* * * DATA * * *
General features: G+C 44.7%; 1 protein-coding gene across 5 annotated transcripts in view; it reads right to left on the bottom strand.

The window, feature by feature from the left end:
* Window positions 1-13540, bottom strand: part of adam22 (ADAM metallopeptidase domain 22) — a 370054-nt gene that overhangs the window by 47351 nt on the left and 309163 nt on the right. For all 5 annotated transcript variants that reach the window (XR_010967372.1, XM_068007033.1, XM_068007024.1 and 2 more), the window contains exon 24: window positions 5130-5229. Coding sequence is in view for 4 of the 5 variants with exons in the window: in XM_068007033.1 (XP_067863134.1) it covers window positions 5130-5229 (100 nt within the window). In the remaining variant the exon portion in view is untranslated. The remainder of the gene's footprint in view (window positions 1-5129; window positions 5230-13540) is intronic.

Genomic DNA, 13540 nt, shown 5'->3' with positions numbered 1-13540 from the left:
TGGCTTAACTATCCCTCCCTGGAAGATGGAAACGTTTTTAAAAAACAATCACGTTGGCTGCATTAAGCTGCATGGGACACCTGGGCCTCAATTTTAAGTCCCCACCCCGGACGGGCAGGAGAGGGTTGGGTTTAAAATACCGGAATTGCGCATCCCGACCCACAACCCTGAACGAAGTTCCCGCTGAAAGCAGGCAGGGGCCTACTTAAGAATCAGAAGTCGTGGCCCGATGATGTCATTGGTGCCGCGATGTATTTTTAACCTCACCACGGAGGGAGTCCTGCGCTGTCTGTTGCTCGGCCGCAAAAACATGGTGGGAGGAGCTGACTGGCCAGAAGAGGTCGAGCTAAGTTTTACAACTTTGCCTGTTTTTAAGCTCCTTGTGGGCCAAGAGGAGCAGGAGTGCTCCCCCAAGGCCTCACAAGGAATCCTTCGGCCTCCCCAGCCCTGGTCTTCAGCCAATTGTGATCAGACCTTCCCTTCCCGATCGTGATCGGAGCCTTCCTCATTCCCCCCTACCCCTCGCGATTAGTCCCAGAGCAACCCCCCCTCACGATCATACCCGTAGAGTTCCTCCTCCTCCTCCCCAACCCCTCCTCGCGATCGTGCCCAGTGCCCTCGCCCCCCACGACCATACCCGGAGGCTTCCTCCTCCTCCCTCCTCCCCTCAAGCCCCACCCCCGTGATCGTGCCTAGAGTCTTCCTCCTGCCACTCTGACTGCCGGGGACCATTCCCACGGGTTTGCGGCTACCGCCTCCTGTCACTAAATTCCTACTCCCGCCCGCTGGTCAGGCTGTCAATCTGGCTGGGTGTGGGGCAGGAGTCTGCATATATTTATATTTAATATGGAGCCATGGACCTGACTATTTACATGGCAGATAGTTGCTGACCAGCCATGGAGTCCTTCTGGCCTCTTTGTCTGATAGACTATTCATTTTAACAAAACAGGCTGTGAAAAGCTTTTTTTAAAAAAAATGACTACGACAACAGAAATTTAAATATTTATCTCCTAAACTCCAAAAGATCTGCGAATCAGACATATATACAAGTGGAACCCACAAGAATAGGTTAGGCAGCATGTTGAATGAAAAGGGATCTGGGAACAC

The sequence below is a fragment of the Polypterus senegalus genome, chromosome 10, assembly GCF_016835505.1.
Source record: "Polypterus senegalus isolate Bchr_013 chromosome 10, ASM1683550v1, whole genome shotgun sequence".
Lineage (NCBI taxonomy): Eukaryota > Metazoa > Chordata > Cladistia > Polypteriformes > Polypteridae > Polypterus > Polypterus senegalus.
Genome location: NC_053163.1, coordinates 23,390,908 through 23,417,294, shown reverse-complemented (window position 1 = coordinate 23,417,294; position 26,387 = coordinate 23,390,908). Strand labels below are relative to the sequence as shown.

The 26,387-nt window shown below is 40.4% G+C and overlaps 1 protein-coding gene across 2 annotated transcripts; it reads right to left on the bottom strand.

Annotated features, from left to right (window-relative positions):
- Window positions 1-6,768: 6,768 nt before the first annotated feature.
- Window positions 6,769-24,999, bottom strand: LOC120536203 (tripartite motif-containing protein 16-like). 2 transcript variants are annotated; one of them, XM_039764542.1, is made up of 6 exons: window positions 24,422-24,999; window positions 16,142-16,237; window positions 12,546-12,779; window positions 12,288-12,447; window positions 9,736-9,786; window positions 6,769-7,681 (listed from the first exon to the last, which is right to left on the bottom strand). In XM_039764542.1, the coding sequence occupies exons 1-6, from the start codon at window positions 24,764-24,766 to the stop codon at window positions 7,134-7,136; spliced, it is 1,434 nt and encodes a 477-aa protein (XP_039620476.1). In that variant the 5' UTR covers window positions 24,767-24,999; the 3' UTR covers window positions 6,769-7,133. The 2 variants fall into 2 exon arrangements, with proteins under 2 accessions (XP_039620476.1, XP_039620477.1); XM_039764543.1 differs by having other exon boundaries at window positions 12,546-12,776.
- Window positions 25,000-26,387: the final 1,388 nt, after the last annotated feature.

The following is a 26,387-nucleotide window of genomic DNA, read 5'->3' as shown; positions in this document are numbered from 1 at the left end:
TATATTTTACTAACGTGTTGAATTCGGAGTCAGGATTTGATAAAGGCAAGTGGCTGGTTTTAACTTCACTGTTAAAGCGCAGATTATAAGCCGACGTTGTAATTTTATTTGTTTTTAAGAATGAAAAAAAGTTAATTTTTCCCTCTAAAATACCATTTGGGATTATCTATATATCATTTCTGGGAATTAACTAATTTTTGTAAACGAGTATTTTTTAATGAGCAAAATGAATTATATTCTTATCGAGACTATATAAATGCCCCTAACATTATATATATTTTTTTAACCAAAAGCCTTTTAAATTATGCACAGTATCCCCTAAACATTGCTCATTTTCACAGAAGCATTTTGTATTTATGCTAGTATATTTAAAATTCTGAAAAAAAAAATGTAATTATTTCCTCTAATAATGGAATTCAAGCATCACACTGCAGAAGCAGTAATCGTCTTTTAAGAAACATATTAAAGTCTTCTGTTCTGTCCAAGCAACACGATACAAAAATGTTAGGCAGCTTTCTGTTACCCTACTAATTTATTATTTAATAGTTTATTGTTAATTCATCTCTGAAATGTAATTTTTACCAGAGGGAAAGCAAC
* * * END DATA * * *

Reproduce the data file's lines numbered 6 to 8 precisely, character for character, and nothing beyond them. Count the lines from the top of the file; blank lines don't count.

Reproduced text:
The sequence below is a fragment of the Polypterus senegalus genome, chromosome 10, assembly GCF_016835505.1.
Source record: "Polypterus senegalus isolate Bchr_013 chromosome 10, ASM1683550v1, whole genome shotgun sequence".
Lineage (NCBI taxonomy): Eukaryota > Metazoa > Chordata > Cladistia > Polypteriformes > Polypteridae > Polypterus > Polypterus senegalus.